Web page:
Author avatar

Zachary Bennett

Using Multiple Fetch Statements with ComponentWillMount In React

Zachary Bennett

  • Nov 9, 2020
  • 4 Min read
  • 103 Views
  • Nov 9, 2020
  • 4 Min read
  • 103 Views
Web Development
Front End Web Development
Client-side Frameworks
React

Introduction

When writing code within your React app, you will most likely need to fetch data from an external API in order to render views based on that data. However, introducing asynchronous code into your app always comes with an overhead of complexity. To help combat this complexity, React introduces component lifecycle hooks. Component lifecycle hooks are methods that are triggered at certain phases in a component's "lifecycle." The two most common component lifecycle hooks that have been used in the past when it comes to HTTP requests are componentWillMount and componentDidMount.

In this guide, you will see how componentWillMount and componentDidMount have been used to make HTTP requests in the past. You will also discover how to execute multiple HTTP fetch requests for data within them.

The componentWillMount Lifecycle Hook

componentWillMount used to be an integral part of any component's lifecycle. I say "used to be" because now, componentWillMount is deprecated as of React v. 17! In a lot of apps, it was the lifecycle hook that was used to request data, as the name sort of suggests that this would be the place to do it! However, the problem with this approach was that a component render function was guaranteed to run before the HTTP request(s) was executed within componentWillMount. This often meant that your component had no data to show within its view layer if that data relied upon the HTTP request.

Because of this, you ultimately need to have some sort of default data or loading screen to show until the HTTP request comes back since the render function will end up running before the successful execution of the request. Ultimately, this means that you can drop the use of componentWillMount and simply set up some default data or a loading screen within the constructor of your class component. You can then move your HTTP request over to the componentDidMount lifecycle method. The componentDidMount lifecycle method is guaranteed to run directly after the execution of the first render function. This makes it a reliable choice for fetching data!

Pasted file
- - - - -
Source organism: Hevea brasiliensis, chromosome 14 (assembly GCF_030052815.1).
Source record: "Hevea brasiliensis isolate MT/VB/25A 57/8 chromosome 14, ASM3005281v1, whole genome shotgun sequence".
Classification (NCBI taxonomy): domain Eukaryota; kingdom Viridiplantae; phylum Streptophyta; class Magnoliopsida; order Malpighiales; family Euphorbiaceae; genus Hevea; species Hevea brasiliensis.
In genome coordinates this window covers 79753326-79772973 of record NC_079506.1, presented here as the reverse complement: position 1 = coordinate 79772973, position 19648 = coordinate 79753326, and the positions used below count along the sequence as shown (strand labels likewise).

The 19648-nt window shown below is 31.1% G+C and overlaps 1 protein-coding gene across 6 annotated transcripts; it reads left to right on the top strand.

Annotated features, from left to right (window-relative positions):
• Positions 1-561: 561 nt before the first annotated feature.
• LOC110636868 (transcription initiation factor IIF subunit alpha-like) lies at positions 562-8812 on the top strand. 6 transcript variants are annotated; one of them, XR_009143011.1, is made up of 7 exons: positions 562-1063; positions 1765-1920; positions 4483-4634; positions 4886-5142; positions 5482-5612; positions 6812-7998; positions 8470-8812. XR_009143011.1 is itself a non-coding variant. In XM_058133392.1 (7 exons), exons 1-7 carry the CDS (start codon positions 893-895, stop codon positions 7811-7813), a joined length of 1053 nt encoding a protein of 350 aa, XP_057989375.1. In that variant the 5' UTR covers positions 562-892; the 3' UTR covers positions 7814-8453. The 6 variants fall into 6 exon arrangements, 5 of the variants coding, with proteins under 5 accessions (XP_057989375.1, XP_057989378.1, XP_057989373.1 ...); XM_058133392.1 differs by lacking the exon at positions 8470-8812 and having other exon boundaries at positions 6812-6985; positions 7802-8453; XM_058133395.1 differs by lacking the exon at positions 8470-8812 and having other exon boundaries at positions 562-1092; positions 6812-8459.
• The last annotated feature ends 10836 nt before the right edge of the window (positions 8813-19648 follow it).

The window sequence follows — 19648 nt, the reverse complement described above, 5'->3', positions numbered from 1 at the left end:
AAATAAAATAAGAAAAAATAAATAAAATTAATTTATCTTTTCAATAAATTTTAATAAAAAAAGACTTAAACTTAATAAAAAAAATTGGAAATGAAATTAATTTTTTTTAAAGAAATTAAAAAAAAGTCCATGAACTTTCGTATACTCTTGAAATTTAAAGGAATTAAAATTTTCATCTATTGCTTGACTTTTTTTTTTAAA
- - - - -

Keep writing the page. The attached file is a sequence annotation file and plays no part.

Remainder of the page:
Using Multiple Fetch Statements Within componentDidMount

In this section, you will learn how to make HTTP requests using the Fetch API from two different locations and merge the results. Let's jump into the code!

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import React from 'react';

class MyComponent extends React.Component {
    constructor(props) {
        super(props);

        this.state = {
            mergedData: this.props.defaultData
        }
    }

    componentDidMount() {
        Promise.all([
            fetch(this.props.urlOne).then(res => res.json()),
            fetch(this.props.urlTwo).then(res => res.json())
        ]).then(([urlOneData, urlTwoData]) => {
            this.setState({
                mergedData: urlOneData.concat(urlTwoData)
            });
        })
    }

    render() {
        return (
            <div>
                <h1>Check out this Data!</h1>
                <DataView data={this.state.mergedData}/>
            </div>
        )
    }
}
jsx

In the trivial example above, you can see the MyComponent component. This component is getting some default data from props via a parent component. This is the data that will be shown initially.

Then in the componentDidMount lifecycle method, multiple fetch statements are being executed against two different APIs. The Promise.all method is used to combine the results of these calls to fetch into a single array. Using Promise.all allows the component to execute these requests in parallel. Once both responses complete, you will have an array containing two sub-arrays. The setState method is then called in order to set the mergedData state based on the concatenated result of the two sub-arrays.

And there you have it! You just learned how to use the Fetch API to execute multiple HTTP requests from within the componentDidMount lifecycle method.

Conclusion

The componentWillMount lifecycle method is a relic of the past. Please use it with caution! Going forward, all HTTP requests should be made from within the componentDidMount lifecycle method.

There is also another way to fetch data if you are using a functional component instead of a class component. That way is to use the useEffect hook. For more information regarding useEffect, please check out the React documentation.

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